The Chinese ‘downturn’: the working life
The Chinese economy and its tech sector, in particular, has been the subject of some commentary for a while now. The massive growth of the economy as a whole and the rapid development of a stable of companies that rival the likes of Google and Amazon have given onlookers plenty to talk about.
There’s a number of reasons why the country has done so well of late. The government has created an environment in which local companies are able to flourish, through funding and relatively attractive tariffs and tax rates compared to foreign competitors. Some argue that that is a protectionist approach, but whichever way you see, the government has certainly helped Chinese entrepreneurs to build some seriously big companies.
As well as money, the government has helped those companies access an asset that’s equally as valuable: data. Access to datasets, of unrivalled size and granularity, means that Chinese companies are able to take advantage of data-driven techniques, including advanced machine learning, that can help them get new business and save money.
There is also a well-reported stream of talented and educated individuals in the country; its schools and technical colleges have produced a wealth of technically and scientifically skilled workers who are able to fuel the powerhouse that is modern China.
But, the BBC reports, this massive growth has hit a bit of a slowdown recently. There is some sense of entropy here – as the BBC notes, though China’s economy is expected to grow by 6.3% this year, which is double the worldwide average – that actually marks a drop, given that in six of the last 15 years it hit double figures, and it’s the lowest level of growth since 1990. It’s nigh on impossible to keep up that level of growth forever.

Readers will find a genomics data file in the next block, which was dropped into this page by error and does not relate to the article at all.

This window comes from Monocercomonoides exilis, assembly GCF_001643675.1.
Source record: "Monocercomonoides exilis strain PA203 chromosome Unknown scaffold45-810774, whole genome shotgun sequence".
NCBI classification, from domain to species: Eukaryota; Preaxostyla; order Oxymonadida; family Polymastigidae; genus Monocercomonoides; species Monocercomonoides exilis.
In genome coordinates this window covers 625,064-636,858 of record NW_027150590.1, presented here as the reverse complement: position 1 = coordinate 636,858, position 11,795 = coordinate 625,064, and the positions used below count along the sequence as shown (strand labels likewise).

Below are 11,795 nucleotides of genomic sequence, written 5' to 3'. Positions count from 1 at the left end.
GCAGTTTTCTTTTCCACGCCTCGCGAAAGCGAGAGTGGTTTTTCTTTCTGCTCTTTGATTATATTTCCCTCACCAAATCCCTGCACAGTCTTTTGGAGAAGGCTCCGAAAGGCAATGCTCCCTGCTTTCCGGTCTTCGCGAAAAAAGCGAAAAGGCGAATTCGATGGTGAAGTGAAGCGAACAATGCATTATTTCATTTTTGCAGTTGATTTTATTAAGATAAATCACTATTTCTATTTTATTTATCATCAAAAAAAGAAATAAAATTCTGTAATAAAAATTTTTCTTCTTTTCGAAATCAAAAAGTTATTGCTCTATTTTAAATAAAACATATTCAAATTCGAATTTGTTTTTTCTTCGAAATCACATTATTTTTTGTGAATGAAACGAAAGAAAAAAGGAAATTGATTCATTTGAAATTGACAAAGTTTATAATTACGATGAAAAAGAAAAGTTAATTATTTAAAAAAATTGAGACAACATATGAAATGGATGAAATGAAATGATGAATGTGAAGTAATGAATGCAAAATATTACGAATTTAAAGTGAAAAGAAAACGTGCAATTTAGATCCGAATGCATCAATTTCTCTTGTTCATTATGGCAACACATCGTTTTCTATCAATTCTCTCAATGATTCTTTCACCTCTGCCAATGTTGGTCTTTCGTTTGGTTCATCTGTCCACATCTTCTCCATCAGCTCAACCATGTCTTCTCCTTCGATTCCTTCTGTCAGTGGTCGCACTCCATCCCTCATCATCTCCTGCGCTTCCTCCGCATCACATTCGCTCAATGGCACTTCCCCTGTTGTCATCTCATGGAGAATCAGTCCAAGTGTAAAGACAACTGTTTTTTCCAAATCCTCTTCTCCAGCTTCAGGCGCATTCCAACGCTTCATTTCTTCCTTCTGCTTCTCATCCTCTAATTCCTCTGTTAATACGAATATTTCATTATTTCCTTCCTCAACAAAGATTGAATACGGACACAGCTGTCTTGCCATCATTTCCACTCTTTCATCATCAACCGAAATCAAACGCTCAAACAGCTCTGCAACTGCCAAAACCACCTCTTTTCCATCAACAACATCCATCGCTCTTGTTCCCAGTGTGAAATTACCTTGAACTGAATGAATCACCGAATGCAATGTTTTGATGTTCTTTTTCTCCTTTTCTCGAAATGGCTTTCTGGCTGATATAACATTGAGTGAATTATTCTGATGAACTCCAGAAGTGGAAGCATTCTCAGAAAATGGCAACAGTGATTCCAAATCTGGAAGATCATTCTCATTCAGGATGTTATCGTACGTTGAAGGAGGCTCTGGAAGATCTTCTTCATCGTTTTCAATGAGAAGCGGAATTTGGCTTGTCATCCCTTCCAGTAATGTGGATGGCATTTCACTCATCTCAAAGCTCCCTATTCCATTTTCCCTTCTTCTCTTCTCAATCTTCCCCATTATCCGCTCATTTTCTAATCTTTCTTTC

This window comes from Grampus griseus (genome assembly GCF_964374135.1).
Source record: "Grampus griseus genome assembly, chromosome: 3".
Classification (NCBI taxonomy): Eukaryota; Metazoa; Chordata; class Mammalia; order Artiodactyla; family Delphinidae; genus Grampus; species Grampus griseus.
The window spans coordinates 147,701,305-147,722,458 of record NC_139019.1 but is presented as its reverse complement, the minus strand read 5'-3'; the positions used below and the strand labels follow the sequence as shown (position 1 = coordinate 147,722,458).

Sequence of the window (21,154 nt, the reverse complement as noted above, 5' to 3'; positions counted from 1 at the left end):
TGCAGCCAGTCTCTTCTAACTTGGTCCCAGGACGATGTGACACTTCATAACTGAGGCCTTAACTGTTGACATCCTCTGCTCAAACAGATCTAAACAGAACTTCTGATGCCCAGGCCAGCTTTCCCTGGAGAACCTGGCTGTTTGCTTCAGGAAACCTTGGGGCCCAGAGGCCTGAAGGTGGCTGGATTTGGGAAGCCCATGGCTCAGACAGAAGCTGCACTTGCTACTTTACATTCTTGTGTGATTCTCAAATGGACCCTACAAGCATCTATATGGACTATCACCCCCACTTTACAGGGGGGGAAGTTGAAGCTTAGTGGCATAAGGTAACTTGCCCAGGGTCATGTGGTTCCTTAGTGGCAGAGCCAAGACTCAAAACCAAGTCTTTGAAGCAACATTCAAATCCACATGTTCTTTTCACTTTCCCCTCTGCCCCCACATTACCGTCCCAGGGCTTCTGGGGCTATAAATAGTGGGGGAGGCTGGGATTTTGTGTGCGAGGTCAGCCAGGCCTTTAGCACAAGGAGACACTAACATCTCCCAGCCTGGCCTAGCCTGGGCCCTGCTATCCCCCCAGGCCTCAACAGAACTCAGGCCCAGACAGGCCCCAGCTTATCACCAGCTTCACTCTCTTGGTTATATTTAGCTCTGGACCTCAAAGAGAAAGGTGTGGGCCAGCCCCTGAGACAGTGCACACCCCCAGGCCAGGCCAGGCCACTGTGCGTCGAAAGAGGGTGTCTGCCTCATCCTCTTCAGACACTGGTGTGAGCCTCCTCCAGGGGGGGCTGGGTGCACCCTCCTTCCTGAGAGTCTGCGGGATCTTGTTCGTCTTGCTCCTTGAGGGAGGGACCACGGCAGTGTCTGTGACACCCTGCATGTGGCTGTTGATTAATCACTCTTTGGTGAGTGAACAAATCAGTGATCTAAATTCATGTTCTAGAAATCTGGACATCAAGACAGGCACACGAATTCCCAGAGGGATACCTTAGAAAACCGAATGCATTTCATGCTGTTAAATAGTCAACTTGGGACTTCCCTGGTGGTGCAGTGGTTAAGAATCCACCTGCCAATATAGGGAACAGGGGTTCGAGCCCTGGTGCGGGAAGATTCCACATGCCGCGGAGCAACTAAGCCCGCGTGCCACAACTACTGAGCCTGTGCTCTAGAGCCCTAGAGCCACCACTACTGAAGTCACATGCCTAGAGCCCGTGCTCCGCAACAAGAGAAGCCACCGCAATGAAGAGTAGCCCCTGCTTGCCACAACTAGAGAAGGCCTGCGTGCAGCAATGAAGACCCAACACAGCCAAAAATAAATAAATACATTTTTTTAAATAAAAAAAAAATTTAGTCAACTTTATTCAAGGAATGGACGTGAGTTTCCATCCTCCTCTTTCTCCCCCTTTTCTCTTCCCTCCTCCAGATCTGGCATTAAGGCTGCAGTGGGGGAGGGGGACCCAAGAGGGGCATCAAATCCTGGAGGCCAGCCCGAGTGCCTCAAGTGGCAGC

And tech companies haven’t escaped the bite, according to the BBC’s report. Huge companies like Alibaba and Tencent have cut jobs, while one in five Chinese tech companies is intending to cut recruitment, according to jobs site Liepin.com, as cited by the BBC.
There’s a number of reasons for that, including a newfound difficulty in getting funding. “Before, you could get $3m with two people knocking and a smile. Now you can get $3m with two people knocking and a smile and six weeks of meetings,” says William Bao Bean, managing director of startup accelerator Chinaccelerator.
And some well-known companies are demonstrating the downturn. Mobike, the bike renting company, lost 4.6 billion yuan (more than £5 million) in 2018 and won’t make a profit until 2021, according to Hong Kong broker China Tonghai Securities.
There is also the wider backdrop of the US-China trade war. President Trump, who has criticised China and its trade policies for years, has re-ignited fears over an escalating trade war after recent comments, saying that he will increase tariffs that are already in place and introduce new ones.
This is big news, of course, given that China will soon be the biggest economy in the world, and clearly a vital market for companies all over the world.
The job market
These changes have affected what it’s like to work for tech companies in China, too. Companies that previously were shelling out on anything and everything are now starting to feel the pinch and count their cash a bit more carefully. Plush offices and posh meals on expenses are starting to dry up, employees note.
Part of the reason companies are becoming a bit cash-strapped is because of the cost of acquiring new customers, the BBC says. With a relatively saturated market, in terms of those who are purchasing online, it costs a lot to persuade customers to shop on any one particular service – often costing more than that customer might actually spend.
And that, in turn, is having an effect on employees. The rise of ‘996’ – working nine until nine, six days a week, has drawn complaints from tech workers.
But clouds have silver linings. Some commentators say that it’s become easier to tempt techies away from the big companies with promises of better hours and working environments. It goes to show that even in a place like China, which has quite a notorious workaholic culture, it’s still a candidate’s’ market.